Although section 701(j)'s enactment may have resolved certain problems confronting sectarians, this alone is insufficient to establish that the legislation lacks a clearly secular purpose. McGowan v. Maryland, 366 U.S. 420, 445, 81 S.Ct. 1101, 1115, 6 L.Ed.2d 393 (1961); Stone v. Graham, ___ U.S. ___, 101 S.Ct. 192, 195, 66 L.Ed.2d 199 (1980) (Rehnquist, J., dissenting). Section 701(j) was intended to promote Title VII's broader policy of prohibiting discrimination in employment. The bill's sponsor in the Senate, recognizing the problems confronting Sabbatarians in particular, stated that the legislation was intended to "assure that freedom from religious discrimination in the employment of workers is for all time guaranteed in law." 118 Cong.Rec. 705. Section 701(j) functions to "secure equal economic opportunity to members of minority religions."
2. Primary Effect
The Steelworkers contend that the substituted charity accommodation has the primary effect of advancing the plaintiffs' religion
We reject this argument. It confuses ancillary or incidental benefits with primary benefits to those accommodated. It could be argued, for example, that the exemption allowed the Amish children in Wisconsin v. Yoder permitted the children to contribute additional economic benefit to their families, and that the exemption allowed in Sherbert v. Verner permitted the Seventh-Day Adventist to exercise a greater choice in determining which day of the week was to be free of employment responsibilities.
The substituted charity accommodation allows the plaintiffs to work without violating their religious beliefs, at a cost equivalent to that paid by their co-workers without similar beliefs. It neither increases nor decreases the advantages of membership in the Seventh-Day Adventist faith in a manner so substantial and direct that it "advances" or "inhibits" the plaintiffs' religion.
The Steelworkers also contend that the accommodation violates the Establishment Clause because it will ultimately result in either the union curtailing necessary services, or forcing the accommodation cost on other employees. In either case, the Steelworkers argue that the plaintiffs receive the benefit of their religious beliefs at the expense of their co-workers. As a result, it is urged that the accommodation impermissibly places the burdens of accommodation on unaccommodated private parties.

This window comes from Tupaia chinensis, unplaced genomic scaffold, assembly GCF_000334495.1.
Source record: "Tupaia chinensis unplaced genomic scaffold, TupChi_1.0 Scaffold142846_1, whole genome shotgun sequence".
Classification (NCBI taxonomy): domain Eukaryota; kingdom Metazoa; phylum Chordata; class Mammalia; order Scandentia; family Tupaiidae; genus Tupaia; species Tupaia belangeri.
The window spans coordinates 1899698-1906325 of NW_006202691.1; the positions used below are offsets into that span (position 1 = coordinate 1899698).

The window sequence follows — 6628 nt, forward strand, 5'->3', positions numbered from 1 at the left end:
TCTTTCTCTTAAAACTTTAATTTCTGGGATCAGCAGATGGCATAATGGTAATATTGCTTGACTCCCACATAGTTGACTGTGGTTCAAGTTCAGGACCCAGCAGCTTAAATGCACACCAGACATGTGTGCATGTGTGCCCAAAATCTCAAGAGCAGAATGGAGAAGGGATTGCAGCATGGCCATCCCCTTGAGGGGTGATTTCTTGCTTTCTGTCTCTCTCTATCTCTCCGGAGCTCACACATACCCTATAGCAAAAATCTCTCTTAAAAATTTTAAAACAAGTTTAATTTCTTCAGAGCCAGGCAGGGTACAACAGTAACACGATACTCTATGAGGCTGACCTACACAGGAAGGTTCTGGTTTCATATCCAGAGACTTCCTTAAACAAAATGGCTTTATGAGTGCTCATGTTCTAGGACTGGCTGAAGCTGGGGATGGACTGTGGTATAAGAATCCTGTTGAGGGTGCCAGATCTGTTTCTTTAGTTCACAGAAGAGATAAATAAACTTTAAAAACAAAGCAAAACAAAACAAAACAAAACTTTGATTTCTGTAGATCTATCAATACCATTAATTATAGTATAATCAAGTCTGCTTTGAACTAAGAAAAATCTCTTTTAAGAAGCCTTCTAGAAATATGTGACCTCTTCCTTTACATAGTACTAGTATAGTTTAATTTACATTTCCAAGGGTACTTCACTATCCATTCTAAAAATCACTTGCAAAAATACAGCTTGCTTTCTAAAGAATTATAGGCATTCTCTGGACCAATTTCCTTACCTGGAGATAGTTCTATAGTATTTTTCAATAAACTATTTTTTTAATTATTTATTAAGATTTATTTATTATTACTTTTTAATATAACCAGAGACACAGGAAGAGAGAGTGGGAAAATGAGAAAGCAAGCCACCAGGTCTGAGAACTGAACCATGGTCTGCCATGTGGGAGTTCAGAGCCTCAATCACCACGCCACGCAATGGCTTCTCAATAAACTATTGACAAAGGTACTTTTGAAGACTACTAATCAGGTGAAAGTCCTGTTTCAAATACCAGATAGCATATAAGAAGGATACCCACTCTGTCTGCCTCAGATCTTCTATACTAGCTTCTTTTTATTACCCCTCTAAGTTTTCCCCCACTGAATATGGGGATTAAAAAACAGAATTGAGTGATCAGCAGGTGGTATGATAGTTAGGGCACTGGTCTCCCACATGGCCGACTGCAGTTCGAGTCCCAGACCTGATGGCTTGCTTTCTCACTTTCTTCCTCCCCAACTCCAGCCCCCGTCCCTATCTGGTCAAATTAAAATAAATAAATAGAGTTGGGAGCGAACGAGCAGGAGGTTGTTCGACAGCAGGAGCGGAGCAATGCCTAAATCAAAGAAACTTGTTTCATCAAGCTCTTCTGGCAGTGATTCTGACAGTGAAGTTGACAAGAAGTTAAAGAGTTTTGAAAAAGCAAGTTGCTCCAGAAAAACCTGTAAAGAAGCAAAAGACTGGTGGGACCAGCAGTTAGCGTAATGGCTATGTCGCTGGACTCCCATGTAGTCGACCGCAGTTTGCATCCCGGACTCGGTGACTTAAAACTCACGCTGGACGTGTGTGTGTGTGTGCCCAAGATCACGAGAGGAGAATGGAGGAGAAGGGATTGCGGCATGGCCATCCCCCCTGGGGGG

A religious accommodation does not violate the Establishment Clause merely because it can be construed in some abstract way as placing an inappreciable but inevitable burden on those not accommodated. Exemption of conscientious objectors from military conscription has been upheld despite the effect of requiring nonobjectors to serve in their stead. Gillette v. United States, 401 U.S. 437, 452 n.17, 91 S.Ct. 828, 838 n.17, 28 L.Ed.2d 168 (1971); Selective Draft Law Cases, 245 U.S. 366, 389-90, 38 S.Ct. 159, 165, 62 L.Ed. 349 (1918). Sectarian institutions are exempt from the payment of property taxes, even though the effect may be to increase marginally the property taxes paid by unaccommodated private citizens. Walz v. Tax Commission, 397 U.S. 664, 90 S.Ct. 1409, 25 L.Ed.2d 697 (1970). Sunday closing laws have been upheld even though their effect may be to burden those who sincerely observe another Sabbath. Gallagher v. Crown Kosher Super Market, 366 U.S. 617, 81 S.Ct. 1122, 6 L.Ed.2d 536 (1961); Hardison, 432 U.S. at 96 n.13, 97 S.Ct. at 2283 n.13 (Marshall, J., dissenting).
The substituted charity does not have a primary effect which either advances or inhibits the plaintiffs' religion.
3. Government Entanglement
Nor do we find that the accommodation here requires that the government become impermissibly entangled with the accommodation's administration. The Establishment Clause prohibits only excessive government entanglement. Walz v. Tax Commission, 397 U.S. 664, 674-75, 90 S.Ct. 1409, 1414, 25 L.Ed.2d 697 (1970). The implementation of the substituted charity accommodation requires a minimal amount of supervision and administrative cost. Once the sincerity of a religious objector's belief is established, the only administrative burden involves the employee and the union agreeing on a mutually acceptable charity. The Steelworkers have not demonstrated that the burden of administering this accommodation involves sufficiently significant amounts of time or money or that the government involvement is sufficiently "comprehensive, discriminating, and continuing" to draw into question the validity of the accommodation. Lemon v. Kurtzman, 403 U.S. 602, 619, 91 S.Ct. 2105, 2114, 29 L.Ed. 745 (1971).